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Digital governance and rule of law

Author  :  Wang Xixin     Source  :    Chinese Social Sciences Today     2022-09-19

The development of information technology and its wide application have led to the arrival of the digital age. In this context, the government continues to enhance its data power through the collection, processing, and application of personal and organizational data. This deep integration of “data power” and “administrative power” has led to the rise of “digital governance.”

In essence, digital governance is an upgrade of governance methods by the government through technological empowerment, yet its primary usage is to exercise public power. In the framework of the rule of law, exercising public power should be incorporated into the legal control system. Whether from the logic or practice of the rule of law, the rule of data needs to be constrained by the rule of law.

In the context of contemporary public governance, digital governance has shown diverse application scenarios. Monitoring for the purpose of public safety, credit supervision aims to build a social credit system, “prudential supervision” is introduced to the management and control of systemic risks in the financial sector, where preventive supervision and “code governance”—widely used in epidemic prevention and control—are typical manifestations of the rule of data. These application scenarios also show that digital governance is actually a new governance technology that uses data analysis, profiling, decision-making, and other technologies to promote the effective realization of administrative power.

At the normative level, this new public governance technology should be integrated into the rule of law system, but technically, there is an obvious tension between the rule of data and the rule of law. This tension manifests itself in several ways.

First, the rule of law is expressed in natural language while the rule of data is expressed in artificial languages such as codes and algorithms. Second, the rule of law emphasizes that it is guided by clear rules in advance, whereas the rule of data is guided by analysis and processing of available data. Third, the rule of law rationalizes behavior with open, participatory, and understandable procedural rules. Meanwhile, the rule of data uses internal and machine calculations as the rationale for behavior, so it faces the problem of an “algorithmic black box.” Fourth, the rule of law emphasizes accountability for the subject of power, while the rule of data leads to changes in the attribution logic of the subject of power. Fifth, the rule of law emphasizes review and dispute resolution represented by judges and the judicial system, while the rule of data relies on judgment and evaluation of technical issues by technical professionals.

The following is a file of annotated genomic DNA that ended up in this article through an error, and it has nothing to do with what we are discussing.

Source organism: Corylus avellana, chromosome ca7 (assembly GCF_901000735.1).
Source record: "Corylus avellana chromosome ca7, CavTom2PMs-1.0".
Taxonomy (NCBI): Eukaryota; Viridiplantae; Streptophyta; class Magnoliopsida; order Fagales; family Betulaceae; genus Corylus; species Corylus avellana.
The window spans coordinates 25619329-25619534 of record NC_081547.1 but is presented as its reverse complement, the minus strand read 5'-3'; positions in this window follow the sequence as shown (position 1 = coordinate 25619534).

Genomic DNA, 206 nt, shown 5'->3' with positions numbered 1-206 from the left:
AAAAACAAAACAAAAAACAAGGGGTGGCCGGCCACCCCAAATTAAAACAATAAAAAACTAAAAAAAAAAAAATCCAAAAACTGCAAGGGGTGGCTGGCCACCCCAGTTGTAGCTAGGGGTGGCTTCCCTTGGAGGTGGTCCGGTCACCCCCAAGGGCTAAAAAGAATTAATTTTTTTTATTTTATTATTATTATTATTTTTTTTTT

How do we ease this tension between the rule of data and the rule of law in the construction of the current digital law-based government? This question is a major theoretical and practical issue for the rule of law. This paper argues that the rule of data and the rule of law are two compatible governance systems. The rule of data is mainly a governance technology system, while the rule of law is a dual composite system of tools and values. The impact of the rule of data on the rule of law is manifested in data’s impact on the rule of law’s tool system, rather than a subversion of the rule of law’s value system. This means that when facing tension between the rule of data and the rule of law, the rule of law’s tool system should be retooled accordingly. For example, data governance needs to be data driven.

Accordingly, the collection, processing, sharing, application, responsibility, relief, and other links of data can be regulated by means of the rule of law and incorporated into the framework of the rule of law. Similarly, problems of an algorithmic black box and algorithmic comprehensibility faced by automated administrative decision-making can also be solved by improving the rule of law.

The tension between the rule of data and the rule of law can be reconciled on the “coordinated evolution” path of systems theory. The relationship between the two should not be reduced to rewriting or reconstructing the rule of law by the rule of data, but should realize a digital rule of law system through the co-evolution of the rule of law’s tool system and the digital rule of law’s technology. In fact, in contemporary society where the application of digital governance technology is increasing in breadth and depth, we should adhere to the rule of law’s value system and digital governance technology, while improving the tool system for the rule of law.


Wang Xixin is a professor of Constitutional and Administrative Law at Peking University Law School. This article was edited from his paper submitted to The International Academic Forum in China 2022.

Editor: Yu Hui

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